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U.N.: $500M In Aid So Far

Acehnese refugees who lost their homes in Sunday's tsunami queue up for food aid at a distribution point in Banda Aceh, Aceh province, Indonesia, Dec. 30, 2004.
AP
U.N. Secretary-General Kofi Annan said Thursday he was "satisfied" with the response of world governments to the quake-tsunami disaster after a U.N. relief official earlier called Western nations "stingy" in helping developing countries.

Annan told reporters that so far, governments have pledged $500 million in aid to disaster victims.

"Let me say that in this particular instance the response has been very good," Annan said in response to a question about the earlier criticisms by U.N. Undersecretary-General for Humanitarian Affairs Jan Egeland on Monday.

The $500 million figure includes $250 million the World Bank pledged Thursday for the victims of the disaster in Southeast Asia, U.N. officials said Thursday.

The announcement was made after Annan met with heads of U.N. agencies and leaders of Non-Governmental Organizations at U.N. headquarters in New York.

"Governments have donated and they have indicated to me that they will do more," Annan said. "I am satisfied with the response so far. The only thing I want to stress is that we are in this for the long term."

He said the disaster is "so huge that not one country or agency can deal with it alone."

Officials said earlier this week that the World Bank likely will redirect money from existing projects in the Asian nations devastated by earthquakes and flooding to provide immediate assistance for reconstruction. On Thursday, the death toll reached more than 114,000.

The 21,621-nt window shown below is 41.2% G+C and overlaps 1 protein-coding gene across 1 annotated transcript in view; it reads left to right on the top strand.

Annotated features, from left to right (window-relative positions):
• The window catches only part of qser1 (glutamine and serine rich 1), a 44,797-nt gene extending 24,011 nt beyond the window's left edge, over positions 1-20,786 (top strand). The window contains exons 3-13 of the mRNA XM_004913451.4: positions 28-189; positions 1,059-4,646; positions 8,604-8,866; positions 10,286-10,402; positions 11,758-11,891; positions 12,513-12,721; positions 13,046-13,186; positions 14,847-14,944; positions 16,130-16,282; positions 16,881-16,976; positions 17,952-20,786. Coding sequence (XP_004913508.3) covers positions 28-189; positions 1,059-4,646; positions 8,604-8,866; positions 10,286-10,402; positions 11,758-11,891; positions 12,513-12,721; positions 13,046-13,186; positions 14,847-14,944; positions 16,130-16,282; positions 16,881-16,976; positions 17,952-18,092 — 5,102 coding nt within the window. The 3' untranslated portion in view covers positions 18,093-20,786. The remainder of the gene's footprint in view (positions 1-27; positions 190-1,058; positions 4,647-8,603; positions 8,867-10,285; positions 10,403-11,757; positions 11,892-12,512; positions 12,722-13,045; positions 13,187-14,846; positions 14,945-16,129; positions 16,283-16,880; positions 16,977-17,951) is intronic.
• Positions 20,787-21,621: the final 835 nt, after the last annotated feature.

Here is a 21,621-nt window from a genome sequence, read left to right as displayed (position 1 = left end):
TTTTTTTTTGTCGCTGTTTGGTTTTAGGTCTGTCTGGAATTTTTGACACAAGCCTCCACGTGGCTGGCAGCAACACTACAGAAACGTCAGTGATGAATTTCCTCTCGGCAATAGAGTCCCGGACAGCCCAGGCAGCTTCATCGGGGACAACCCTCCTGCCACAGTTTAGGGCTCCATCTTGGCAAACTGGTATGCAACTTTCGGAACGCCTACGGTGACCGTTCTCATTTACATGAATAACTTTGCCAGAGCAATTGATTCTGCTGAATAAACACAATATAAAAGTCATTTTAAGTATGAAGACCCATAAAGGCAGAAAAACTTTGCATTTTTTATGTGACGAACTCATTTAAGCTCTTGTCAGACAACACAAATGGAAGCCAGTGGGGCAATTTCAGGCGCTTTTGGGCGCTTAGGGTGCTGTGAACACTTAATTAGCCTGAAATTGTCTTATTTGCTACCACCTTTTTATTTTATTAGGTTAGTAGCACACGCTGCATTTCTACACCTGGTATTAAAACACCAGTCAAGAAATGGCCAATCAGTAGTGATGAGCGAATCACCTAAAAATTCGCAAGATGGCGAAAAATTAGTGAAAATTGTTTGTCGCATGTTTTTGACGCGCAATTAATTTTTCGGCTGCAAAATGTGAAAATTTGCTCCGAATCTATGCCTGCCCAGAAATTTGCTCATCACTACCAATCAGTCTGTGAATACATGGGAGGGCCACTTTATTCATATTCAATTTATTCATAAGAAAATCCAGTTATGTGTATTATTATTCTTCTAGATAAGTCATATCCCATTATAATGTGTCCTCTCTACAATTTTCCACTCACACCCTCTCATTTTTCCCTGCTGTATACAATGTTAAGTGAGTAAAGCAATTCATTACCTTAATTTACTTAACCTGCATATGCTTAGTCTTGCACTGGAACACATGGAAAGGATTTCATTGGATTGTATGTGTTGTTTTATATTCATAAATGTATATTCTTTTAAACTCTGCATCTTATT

When Hurricane Mitch damaged several countries in Central America in 1998, the World Bank followed a similar plan to help governments repair transportation, communication and other vital components of their infrastructure damaged by a single natural disaster. At that time, the World Bank organized a $200 million package for immediate relief followed by $1 billion for overall reconstruction.

Agency officials expect to work with the Asian governments to assess their needs, Milverton said.

"It's very tough to work out, at this point in time, what's needed and where," he said. "It really does come down to our guys in each country talking to the governments there to help them work out what is needed straight away."

The World Health Organization said Thursday it needs about $40 million to supply 3-5 million people in the tsunami-struck Indian Ocean region with clean water, shelter, food, sanitation and health care.

Up to five million people lack access to the basic supplies they need to stay alive, the United Nations health agency said.

"This is the most serious natural disaster to affect the region for several decades," said WHO Director-General Lee Jong-wook. "The health needs of the populations affected are immediate and substantial."